No one reading Keith Richards’ Life should expect the book to describe a normal one. Massive amounts of drugs, especially heroin, legal battles in the court and on the street, fights and accidents. Who knew that he carries a knife and knows how to use it?
All this makes for fascinating reading, if you are interested in drug stories. He began with pharmaceutical grade cocaine and heroin, tried everything else and is hardly apologetic. But if you want to learn about his relationships with his bandmates, for example, forget it.
Obviously he couldn’t get away with writing a book without describing his love/hate relationship with Mick Jaggar, but other brief mentions of his dislike for Brian Jones (whose girlfriend he stole) and his huge respect for Charlie Watts, the other Rolling Stones are largely absent from this story. Richards’ best friends were Stones saxophonist Bobby Keys and other musicians like Gram Parsons, fellow heroin users and wild men.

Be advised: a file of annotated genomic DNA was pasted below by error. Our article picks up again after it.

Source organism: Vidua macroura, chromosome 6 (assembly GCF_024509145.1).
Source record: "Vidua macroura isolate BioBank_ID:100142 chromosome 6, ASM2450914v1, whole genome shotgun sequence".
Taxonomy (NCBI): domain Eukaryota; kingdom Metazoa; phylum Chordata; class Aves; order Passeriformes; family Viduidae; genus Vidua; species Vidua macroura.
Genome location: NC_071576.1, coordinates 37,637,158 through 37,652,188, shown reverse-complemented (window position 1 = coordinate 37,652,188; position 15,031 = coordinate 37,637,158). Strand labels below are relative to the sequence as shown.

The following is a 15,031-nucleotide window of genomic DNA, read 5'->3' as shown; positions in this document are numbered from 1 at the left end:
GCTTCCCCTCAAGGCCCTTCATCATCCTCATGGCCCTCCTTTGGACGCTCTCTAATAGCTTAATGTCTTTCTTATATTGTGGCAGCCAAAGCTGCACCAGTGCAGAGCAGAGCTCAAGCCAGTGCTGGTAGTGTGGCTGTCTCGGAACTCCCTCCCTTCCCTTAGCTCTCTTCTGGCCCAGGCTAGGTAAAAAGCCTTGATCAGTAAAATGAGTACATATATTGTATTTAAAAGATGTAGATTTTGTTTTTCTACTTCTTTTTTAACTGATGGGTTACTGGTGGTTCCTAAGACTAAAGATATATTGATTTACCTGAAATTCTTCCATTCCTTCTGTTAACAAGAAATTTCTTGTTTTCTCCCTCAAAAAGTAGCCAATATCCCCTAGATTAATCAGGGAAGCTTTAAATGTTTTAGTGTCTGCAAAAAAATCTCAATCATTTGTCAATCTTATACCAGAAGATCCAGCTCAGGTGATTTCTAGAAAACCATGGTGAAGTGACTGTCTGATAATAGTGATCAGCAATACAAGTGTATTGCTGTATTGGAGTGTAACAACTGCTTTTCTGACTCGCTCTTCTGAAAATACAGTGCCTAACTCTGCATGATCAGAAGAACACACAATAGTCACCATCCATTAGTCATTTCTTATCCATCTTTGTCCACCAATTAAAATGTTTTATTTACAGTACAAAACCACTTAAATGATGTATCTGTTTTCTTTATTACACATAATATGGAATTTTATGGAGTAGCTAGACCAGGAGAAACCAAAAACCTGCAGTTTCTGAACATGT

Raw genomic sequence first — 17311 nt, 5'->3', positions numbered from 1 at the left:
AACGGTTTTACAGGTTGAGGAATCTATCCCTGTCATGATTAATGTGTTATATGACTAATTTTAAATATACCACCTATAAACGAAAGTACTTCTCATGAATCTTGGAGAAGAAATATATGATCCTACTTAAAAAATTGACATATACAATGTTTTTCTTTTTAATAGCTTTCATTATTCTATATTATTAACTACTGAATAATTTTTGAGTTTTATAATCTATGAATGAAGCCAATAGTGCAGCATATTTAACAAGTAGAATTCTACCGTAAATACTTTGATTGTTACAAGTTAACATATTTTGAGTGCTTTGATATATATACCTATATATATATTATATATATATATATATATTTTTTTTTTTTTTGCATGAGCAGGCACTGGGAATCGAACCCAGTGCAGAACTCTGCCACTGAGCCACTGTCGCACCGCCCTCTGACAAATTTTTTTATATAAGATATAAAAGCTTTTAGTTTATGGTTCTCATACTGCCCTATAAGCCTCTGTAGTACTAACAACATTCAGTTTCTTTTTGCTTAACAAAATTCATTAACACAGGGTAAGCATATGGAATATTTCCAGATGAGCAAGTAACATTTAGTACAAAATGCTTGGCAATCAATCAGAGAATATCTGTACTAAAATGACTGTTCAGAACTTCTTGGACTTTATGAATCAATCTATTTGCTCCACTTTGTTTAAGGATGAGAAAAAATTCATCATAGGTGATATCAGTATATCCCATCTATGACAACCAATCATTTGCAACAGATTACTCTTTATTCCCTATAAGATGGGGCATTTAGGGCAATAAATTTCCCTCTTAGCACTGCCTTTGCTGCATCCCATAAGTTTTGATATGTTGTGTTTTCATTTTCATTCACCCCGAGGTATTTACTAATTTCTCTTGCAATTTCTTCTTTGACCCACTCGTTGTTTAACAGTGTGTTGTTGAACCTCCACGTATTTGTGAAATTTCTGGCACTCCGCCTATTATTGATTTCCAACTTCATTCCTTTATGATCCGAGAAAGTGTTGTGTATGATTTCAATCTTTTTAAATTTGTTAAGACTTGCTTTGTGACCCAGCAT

So don’t read Keith Richards’ Life for another history of the Rolling Stones. Read it to hear Richards’ story, as he tells it. His passion for music is especially compelling. Although they are known for rock and roll, in the beginning the Stones were a blues band, Chicago style, in the vein of Muddy Waters, who Richards both idolized and studied intensely.
I found his development as a guitarist especially interesting – his signature five-string tuning and method of writing the Stones’ biggest hits. Life is a good story, written in a conversational style, which will put off readers who aren’t interested in the ups and downs of a junkie or don’t want to hear women referred to as bitches.
Me, I liked it a lot – what do we expect from Keith Richards? A normal life?